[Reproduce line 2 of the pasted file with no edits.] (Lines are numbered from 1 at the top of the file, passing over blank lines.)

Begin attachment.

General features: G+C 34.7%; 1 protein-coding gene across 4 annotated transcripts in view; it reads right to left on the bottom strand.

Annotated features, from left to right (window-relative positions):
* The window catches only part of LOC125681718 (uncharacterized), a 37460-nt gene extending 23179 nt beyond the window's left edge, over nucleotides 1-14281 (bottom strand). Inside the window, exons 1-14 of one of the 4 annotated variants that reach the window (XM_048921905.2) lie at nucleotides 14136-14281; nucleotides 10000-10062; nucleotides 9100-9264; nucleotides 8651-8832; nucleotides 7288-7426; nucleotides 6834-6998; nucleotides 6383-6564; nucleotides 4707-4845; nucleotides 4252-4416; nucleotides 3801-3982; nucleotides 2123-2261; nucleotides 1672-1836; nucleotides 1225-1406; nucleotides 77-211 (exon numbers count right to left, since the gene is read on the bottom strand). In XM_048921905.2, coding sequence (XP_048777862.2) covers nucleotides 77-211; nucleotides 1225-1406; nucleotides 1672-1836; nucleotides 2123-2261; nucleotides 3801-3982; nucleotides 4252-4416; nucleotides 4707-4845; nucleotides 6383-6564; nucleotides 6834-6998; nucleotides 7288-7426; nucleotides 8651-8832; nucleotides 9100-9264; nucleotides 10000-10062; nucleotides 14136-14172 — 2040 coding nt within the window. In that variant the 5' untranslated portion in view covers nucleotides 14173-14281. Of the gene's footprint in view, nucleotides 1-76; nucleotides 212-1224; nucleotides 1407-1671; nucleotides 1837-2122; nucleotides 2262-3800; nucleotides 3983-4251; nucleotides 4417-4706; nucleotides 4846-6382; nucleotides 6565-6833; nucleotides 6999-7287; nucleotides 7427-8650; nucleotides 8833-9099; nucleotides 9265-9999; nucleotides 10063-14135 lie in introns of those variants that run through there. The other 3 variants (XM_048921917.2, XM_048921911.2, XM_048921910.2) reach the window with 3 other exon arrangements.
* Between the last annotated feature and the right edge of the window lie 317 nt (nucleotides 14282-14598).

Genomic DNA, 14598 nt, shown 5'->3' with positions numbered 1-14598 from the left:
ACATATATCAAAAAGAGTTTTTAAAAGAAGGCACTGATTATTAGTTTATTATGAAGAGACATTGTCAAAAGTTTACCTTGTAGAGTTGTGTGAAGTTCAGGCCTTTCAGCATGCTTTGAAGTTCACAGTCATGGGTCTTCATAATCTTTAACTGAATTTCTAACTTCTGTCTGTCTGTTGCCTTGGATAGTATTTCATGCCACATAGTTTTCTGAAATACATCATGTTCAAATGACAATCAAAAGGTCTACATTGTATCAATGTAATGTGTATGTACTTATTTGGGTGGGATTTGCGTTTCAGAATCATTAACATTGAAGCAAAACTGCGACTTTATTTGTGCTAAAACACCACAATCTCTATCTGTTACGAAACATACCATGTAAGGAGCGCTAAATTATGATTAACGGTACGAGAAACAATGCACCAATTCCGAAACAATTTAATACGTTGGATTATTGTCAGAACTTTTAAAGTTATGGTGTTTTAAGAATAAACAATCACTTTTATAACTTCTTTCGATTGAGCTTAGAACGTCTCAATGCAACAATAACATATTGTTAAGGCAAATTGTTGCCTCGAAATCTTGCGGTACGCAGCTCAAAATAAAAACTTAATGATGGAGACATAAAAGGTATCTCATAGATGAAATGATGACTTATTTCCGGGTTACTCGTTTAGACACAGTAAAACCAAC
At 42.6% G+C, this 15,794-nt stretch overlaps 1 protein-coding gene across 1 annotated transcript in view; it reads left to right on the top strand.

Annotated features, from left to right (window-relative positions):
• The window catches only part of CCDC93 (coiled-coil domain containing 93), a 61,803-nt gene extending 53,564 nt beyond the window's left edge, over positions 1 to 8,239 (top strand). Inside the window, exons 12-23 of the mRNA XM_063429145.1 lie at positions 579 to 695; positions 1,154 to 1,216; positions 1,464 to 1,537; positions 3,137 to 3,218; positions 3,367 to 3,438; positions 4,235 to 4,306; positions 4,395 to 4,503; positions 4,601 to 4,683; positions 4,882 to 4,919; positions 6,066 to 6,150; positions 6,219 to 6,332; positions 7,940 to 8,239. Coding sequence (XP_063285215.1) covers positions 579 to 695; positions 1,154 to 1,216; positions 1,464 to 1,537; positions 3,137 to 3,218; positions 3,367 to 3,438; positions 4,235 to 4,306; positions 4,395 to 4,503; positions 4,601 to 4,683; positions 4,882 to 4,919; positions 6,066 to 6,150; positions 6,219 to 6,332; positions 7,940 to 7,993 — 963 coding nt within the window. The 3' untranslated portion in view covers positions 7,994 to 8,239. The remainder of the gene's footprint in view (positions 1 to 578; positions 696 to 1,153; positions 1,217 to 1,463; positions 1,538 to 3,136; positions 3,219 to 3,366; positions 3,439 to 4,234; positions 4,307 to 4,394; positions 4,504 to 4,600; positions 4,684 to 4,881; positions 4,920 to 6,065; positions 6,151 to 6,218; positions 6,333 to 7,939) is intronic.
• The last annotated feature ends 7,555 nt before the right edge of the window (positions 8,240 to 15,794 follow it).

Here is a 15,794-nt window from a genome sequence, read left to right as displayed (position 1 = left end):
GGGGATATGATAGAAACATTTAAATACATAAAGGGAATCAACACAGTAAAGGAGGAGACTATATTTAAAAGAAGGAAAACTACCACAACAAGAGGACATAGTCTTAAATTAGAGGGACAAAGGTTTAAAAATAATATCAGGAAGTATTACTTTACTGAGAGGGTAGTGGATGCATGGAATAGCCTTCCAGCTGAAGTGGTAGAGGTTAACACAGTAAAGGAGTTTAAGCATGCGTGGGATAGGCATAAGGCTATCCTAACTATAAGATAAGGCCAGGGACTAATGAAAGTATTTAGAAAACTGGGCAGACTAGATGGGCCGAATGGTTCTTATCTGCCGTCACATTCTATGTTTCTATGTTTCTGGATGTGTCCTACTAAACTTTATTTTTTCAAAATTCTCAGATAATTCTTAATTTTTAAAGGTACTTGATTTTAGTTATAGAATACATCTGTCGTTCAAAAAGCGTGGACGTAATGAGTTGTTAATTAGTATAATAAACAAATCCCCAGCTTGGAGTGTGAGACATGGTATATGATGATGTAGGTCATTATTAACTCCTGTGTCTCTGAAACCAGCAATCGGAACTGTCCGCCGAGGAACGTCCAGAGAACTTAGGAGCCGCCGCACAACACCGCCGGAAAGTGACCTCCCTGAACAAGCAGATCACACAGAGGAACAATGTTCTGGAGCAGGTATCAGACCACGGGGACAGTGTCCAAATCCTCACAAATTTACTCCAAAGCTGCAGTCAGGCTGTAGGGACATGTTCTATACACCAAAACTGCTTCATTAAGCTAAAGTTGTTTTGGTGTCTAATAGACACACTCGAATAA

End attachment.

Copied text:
Annotated features, from left to right (window-relative positions):